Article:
About 10,000 people showed up for the award-winning event that blended music, food, art, and creative performances together into one experience.
Milankovitch Cycles: the orbital effects on climate~
Did you know that long term warming and cooling of the Earth seem to be caused by slow changes in Earth’s orbit? Check out the page on Matt West’s presentation The Milankovitch Cycles at the SJAC July 6 meeting.
Chris Curwin Recognized by RASC for Outreach~
Chris Curwin of Astronomy by the Bay has been awarded the Qilak Award for outstanding outreach efforts in 2018 . “The Qilak Award / Prix Qilak is intended to recognize individual Canadian residents, or teams of residents, who have made an outstanding contribution, during a particular time period, either to the public understanding and appreciation of astronomy in Canada, or to informal astronomy education in Canada, and to promote such activities among the members of the sponsoring organizations. In your case, the award recognizes your exceptional outreach activities.”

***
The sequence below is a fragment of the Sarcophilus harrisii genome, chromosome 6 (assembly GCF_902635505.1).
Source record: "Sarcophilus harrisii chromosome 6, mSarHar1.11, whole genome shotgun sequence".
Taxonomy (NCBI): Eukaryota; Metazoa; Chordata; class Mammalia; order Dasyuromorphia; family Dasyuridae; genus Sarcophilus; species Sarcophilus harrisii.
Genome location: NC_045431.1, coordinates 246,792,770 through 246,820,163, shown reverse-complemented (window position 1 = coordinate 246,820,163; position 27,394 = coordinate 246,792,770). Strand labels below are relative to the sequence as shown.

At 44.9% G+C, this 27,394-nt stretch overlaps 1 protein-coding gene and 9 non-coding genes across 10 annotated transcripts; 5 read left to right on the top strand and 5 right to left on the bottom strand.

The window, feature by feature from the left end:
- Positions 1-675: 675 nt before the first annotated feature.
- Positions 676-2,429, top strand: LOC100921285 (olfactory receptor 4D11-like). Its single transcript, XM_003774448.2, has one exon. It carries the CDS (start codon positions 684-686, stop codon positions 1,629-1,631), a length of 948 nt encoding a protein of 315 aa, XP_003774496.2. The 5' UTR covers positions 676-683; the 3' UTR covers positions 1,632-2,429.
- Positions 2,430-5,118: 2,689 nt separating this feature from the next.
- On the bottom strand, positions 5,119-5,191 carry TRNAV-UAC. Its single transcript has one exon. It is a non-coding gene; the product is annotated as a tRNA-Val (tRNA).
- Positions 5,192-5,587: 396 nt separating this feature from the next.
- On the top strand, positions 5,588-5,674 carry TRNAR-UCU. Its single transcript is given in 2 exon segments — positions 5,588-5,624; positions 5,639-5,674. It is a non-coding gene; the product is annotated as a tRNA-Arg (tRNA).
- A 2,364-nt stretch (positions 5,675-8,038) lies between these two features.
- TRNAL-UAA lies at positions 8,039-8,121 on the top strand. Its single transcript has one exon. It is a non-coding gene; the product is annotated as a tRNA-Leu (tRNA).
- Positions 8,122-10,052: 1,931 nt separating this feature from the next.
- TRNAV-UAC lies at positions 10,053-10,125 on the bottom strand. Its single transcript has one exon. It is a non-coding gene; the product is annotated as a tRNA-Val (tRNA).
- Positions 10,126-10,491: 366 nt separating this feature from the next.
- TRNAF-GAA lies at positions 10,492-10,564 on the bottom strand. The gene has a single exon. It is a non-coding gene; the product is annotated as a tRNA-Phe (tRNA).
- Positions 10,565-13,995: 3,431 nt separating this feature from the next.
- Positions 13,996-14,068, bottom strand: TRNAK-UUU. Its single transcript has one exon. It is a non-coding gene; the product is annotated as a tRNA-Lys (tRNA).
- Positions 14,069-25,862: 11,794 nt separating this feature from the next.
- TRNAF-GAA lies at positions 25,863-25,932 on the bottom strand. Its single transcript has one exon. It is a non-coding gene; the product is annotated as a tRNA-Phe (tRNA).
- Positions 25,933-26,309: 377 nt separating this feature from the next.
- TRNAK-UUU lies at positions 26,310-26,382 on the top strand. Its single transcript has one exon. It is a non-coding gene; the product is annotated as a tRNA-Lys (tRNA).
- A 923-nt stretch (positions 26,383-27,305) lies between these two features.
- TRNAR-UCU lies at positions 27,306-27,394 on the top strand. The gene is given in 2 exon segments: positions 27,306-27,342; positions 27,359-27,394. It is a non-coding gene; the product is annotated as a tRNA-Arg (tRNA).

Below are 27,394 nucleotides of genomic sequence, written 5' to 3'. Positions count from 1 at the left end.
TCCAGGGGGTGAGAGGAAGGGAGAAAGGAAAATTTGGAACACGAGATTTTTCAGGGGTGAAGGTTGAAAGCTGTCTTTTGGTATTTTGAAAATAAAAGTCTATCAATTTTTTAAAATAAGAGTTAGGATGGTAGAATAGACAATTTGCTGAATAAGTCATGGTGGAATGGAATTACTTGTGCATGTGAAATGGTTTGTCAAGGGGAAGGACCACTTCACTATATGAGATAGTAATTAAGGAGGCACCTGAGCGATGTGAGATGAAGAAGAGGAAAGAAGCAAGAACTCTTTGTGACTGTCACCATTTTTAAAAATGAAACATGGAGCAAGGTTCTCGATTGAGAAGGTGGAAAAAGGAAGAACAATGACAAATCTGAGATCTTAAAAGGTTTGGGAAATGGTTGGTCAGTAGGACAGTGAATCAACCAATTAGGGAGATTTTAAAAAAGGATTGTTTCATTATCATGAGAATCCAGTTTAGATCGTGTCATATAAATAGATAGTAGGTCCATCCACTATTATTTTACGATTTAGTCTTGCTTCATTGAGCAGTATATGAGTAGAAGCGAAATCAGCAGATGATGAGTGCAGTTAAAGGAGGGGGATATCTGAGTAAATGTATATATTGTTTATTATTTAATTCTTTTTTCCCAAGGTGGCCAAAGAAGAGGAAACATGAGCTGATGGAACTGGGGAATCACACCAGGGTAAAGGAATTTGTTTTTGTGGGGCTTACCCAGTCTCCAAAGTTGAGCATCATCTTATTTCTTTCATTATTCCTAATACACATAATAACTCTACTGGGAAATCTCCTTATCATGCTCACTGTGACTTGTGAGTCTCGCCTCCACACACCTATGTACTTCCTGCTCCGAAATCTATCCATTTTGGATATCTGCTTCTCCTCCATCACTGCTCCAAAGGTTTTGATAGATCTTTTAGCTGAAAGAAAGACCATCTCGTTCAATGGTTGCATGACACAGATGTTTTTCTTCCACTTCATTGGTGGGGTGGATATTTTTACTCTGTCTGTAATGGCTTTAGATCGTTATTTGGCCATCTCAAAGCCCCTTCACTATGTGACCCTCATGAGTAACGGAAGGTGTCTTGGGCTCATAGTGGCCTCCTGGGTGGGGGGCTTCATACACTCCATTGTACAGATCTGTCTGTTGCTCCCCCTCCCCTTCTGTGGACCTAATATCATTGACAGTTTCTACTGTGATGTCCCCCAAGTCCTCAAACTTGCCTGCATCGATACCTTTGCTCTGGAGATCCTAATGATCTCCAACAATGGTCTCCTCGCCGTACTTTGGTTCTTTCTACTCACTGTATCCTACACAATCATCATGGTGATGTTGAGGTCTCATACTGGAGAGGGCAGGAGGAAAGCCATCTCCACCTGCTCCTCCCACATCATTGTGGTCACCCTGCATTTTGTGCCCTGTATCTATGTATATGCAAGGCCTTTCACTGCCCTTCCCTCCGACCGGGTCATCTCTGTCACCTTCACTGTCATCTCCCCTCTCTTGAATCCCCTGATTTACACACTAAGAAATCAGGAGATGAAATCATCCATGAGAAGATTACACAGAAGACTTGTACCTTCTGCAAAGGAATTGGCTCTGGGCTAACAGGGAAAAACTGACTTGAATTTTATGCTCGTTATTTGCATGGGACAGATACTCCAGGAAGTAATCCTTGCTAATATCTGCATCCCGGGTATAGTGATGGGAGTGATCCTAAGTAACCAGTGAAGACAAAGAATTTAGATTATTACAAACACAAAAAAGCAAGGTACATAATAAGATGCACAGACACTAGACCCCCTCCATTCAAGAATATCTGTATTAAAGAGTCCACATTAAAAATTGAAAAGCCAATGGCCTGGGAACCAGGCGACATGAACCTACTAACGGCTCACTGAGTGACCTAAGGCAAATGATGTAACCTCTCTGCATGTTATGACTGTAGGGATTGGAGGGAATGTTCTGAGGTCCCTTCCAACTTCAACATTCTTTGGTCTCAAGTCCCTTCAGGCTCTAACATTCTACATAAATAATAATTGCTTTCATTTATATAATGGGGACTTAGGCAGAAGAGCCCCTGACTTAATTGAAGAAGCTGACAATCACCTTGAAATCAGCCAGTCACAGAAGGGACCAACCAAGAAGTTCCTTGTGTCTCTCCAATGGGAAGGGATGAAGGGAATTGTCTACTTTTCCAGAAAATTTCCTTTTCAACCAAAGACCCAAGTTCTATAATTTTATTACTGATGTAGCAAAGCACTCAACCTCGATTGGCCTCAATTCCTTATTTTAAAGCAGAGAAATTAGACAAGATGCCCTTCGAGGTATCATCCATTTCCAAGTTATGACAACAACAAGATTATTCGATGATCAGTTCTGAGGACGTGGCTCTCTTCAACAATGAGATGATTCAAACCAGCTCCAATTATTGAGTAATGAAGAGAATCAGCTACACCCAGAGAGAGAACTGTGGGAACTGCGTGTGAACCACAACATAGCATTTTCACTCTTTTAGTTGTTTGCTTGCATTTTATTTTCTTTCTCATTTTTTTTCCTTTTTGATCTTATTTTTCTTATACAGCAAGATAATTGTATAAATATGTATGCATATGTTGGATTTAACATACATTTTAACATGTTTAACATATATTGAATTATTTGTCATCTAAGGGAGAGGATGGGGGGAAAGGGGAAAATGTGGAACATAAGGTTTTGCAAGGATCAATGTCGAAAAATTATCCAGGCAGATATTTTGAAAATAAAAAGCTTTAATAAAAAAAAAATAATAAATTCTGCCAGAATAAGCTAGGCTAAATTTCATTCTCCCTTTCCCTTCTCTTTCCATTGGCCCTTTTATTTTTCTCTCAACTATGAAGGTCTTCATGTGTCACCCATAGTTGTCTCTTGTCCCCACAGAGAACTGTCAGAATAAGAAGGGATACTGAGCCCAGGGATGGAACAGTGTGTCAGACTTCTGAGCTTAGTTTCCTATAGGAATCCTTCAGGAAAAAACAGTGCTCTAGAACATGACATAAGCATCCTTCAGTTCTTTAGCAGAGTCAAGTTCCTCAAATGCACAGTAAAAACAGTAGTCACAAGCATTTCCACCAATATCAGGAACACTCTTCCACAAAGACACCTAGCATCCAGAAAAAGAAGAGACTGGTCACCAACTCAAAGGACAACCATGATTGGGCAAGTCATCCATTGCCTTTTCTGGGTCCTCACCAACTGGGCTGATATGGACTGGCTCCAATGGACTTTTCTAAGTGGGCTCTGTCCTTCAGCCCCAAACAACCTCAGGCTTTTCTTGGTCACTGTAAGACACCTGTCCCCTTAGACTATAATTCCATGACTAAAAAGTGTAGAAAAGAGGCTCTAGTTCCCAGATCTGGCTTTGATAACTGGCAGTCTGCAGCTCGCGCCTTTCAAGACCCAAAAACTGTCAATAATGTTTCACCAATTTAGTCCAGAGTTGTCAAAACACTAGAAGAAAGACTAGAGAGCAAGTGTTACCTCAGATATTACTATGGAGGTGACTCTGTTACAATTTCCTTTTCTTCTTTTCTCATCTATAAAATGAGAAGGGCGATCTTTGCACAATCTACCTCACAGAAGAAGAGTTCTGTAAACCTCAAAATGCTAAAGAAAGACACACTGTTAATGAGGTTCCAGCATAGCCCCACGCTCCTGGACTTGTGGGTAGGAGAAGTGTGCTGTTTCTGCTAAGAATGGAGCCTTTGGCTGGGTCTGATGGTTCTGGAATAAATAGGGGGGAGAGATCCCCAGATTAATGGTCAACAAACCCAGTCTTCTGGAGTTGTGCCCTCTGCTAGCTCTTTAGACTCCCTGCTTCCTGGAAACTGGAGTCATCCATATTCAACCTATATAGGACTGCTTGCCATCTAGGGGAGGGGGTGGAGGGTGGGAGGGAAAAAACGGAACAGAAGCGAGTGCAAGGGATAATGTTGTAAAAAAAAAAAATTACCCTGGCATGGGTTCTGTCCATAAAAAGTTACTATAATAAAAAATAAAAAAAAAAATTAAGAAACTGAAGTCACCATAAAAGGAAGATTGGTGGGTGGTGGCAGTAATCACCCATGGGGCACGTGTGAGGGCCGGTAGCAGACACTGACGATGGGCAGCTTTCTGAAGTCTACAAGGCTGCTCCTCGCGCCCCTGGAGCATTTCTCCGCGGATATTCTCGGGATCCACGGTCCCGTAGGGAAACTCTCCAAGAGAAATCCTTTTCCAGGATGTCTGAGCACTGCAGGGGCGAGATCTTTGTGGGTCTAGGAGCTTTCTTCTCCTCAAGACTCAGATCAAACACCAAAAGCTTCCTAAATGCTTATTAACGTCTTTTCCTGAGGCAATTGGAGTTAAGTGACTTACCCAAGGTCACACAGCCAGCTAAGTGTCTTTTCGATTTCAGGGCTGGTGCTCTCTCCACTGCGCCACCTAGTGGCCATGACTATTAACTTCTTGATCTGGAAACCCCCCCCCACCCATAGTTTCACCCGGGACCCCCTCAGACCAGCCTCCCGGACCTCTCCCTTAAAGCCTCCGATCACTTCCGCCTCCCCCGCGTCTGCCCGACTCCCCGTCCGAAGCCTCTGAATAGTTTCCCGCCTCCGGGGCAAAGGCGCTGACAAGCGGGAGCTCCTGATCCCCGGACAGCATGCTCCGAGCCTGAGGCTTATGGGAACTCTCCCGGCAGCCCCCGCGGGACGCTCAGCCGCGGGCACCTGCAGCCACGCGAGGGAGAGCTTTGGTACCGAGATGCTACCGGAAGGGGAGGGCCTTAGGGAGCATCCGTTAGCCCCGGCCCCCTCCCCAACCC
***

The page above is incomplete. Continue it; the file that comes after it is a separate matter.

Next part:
Well done Chris! We are all fortunate to have you!
Star Party season kicks off at Kouchibouguac~
Photo of the Cygnus region of the Milky Way, taken by Paul Owen at the RASC NB Kouchibouguac Spring StarFest on June 7 – 8. This Dark Sky Preserve is one of the most diverse National Parks in North America. For an overview of all Star Parties visit RASC NB Star Parties.
Emile Cormier’s image up for Reader’s Choice~
This image by Emile Cormier of the Whirlpool Galaxy, a face-on sprial galaxy also known as Messier 51 in the constellation Canes Venatici, is up for the 2019 SkyNews.ca Reader’s Choice Awards. You can vote for this image (or another favourite) by clicking here or on the image below. Even if you don’t vote, the images taken by Canadians are astounding, and it is worth clicking on the “Full post with image details” to see where and what equipment was used. Voting closes June 30.